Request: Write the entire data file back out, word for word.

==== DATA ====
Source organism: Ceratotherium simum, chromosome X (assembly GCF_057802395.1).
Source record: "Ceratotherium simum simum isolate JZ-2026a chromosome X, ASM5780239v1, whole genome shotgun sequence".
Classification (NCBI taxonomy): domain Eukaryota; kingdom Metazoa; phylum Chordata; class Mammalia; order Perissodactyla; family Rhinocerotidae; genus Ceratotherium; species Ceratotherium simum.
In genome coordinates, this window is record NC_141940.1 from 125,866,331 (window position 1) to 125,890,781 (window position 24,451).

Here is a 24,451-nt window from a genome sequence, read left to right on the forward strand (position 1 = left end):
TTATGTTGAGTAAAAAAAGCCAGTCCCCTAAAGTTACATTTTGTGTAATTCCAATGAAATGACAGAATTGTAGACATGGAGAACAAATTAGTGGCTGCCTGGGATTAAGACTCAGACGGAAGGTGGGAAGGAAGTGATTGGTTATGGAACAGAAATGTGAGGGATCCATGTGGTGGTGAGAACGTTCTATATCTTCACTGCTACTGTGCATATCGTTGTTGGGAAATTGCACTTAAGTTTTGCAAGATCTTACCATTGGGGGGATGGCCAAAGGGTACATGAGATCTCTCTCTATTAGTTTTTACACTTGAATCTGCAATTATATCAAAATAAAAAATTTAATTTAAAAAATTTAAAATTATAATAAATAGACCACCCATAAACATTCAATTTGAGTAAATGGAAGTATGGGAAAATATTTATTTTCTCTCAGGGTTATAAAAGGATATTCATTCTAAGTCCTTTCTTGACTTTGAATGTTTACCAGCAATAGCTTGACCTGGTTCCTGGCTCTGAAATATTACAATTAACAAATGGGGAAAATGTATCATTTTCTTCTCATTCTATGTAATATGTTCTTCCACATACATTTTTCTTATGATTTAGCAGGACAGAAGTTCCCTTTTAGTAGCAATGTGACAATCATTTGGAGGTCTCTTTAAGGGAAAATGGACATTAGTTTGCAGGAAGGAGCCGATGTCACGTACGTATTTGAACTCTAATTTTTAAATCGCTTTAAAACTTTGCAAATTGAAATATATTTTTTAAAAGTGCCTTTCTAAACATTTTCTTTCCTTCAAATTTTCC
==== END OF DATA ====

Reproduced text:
Source organism: Ceratotherium simum, chromosome X (assembly GCF_057802395.1).
Source record: "Ceratotherium simum simum isolate JZ-2026a chromosome X, ASM5780239v1, whole genome shotgun sequence".
Classification (NCBI taxonomy): domain Eukaryota; kingdom Metazoa; phylum Chordata; class Mammalia; order Perissodactyla; family Rhinocerotidae; genus Ceratotherium; species Ceratotherium simum.
In genome coordinates, this window is record NC_141940.1 from 125,866,331 (window position 1) to 125,890,781 (window position 24,451).

Here is a 24,451-nt window from a genome sequence, read left to right on the forward strand (position 1 = left end):
TTATGTTGAGTAAAAAAAGCCAGTCCCCTAAAGTTACATTTTGTGTAATTCCAATGAAATGACAGAATTGTAGACATGGAGAACAAATTAGTGGCTGCCTGGGATTAAGACTCAGACGGAAGGTGGGAAGGAAGTGATTGGTTATGGAACAGAAATGTGAGGGATCCATGTGGTGGTGAGAACGTTCTATATCTTCACTGCTACTGTGCATATCGTTGTTGGGAAATTGCACTTAAGTTTTGCAAGATCTTACCATTGGGGGGATGGCCAAAGGGTACATGAGATCTCTCTCTATTAGTTTTTACACTTGAATCTGCAATTATATCAAAATAAAAAATTTAATTTAAAAAATTTAAAATTATAATAAATAGACCACCCATAAACATTCAATTTGAGTAAATGGAAGTATGGGAAAATATTTATTTTCTCTCAGGGTTATAAAAGGATATTCATTCTAAGTCCTTTCTTGACTTTGAATGTTTACCAGCAATAGCTTGACCTGGTTCCTGGCTCTGAAATATTACAATTAACAAATGGGGAAAATGTATCATTTTCTTCTCATTCTATGTAATATGTTCTTCCACATACATTTTTCTTATGATTTAGCAGGACAGAAGTTCCCTTTTAGTAGCAATGTGACAATCATTTGGAGGTCTCTTTAAGGGAAAATGGACATTAGTTTGCAGGAAGGAGCCGATGTCACGTACGTATTTGAACTCTAATTTTTAAATCGCTTTAAAACTTTGCAAATTGAAATATATTTTTTAAAAGTGCCTTTCTAAACATTTTCTTTCCTTCAAATTTTCC